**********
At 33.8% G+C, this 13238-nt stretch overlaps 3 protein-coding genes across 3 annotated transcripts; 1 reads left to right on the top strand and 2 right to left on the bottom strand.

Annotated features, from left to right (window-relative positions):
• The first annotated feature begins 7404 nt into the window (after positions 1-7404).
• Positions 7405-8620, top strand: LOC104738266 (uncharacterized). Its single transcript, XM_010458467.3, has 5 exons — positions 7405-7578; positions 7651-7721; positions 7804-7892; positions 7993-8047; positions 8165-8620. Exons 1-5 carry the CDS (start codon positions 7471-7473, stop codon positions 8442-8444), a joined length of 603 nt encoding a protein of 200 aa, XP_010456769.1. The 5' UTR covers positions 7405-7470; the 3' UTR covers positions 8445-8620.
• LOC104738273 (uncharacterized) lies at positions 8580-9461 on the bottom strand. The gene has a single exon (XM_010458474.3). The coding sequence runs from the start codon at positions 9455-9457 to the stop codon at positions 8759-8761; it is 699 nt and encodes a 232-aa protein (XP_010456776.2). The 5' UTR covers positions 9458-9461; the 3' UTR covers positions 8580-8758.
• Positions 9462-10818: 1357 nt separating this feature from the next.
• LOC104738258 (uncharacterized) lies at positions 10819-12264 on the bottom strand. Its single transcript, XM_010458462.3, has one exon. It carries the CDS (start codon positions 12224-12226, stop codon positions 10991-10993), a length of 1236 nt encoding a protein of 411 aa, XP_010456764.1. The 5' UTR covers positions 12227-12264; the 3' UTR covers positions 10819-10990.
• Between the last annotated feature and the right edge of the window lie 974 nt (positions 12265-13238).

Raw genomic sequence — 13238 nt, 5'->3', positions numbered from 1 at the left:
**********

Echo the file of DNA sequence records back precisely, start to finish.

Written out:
At 33.8% G+C, this 13238-nt stretch overlaps 3 protein-coding genes across 3 annotated transcripts; 1 reads left to right on the top strand and 2 right to left on the bottom strand.

Annotated features, from left to right (window-relative positions):
• The first annotated feature begins 7404 nt into the window (after positions 1-7404).
• Positions 7405-8620, top strand: LOC104738266 (uncharacterized). Its single transcript, XM_010458467.3, has 5 exons — positions 7405-7578; positions 7651-7721; positions 7804-7892; positions 7993-8047; positions 8165-8620. Exons 1-5 carry the CDS (start codon positions 7471-7473, stop codon positions 8442-8444), a joined length of 603 nt encoding a protein of 200 aa, XP_010456769.1. The 5' UTR covers positions 7405-7470; the 3' UTR covers positions 8445-8620.
• LOC104738273 (uncharacterized) lies at positions 8580-9461 on the bottom strand. The gene has a single exon (XM_010458474.3). The coding sequence runs from the start codon at positions 9455-9457 to the stop codon at positions 8759-8761; it is 699 nt and encodes a 232-aa protein (XP_010456776.2). The 5' UTR covers positions 9458-9461; the 3' UTR covers positions 8580-8758.
• Positions 9462-10818: 1357 nt separating this feature from the next.
• LOC104738258 (uncharacterized) lies at positions 10819-12264 on the bottom strand. Its single transcript, XM_010458462.3, has one exon. It carries the CDS (start codon positions 12224-12226, stop codon positions 10991-10993), a length of 1236 nt encoding a protein of 411 aa, XP_010456764.1. The 5' UTR covers positions 12227-12264; the 3' UTR covers positions 10819-10990.
• Between the last annotated feature and the right edge of the window lie 974 nt (positions 12265-13238).

Raw genomic sequence — 13238 nt, 5'->3', positions numbered from 1 at the left: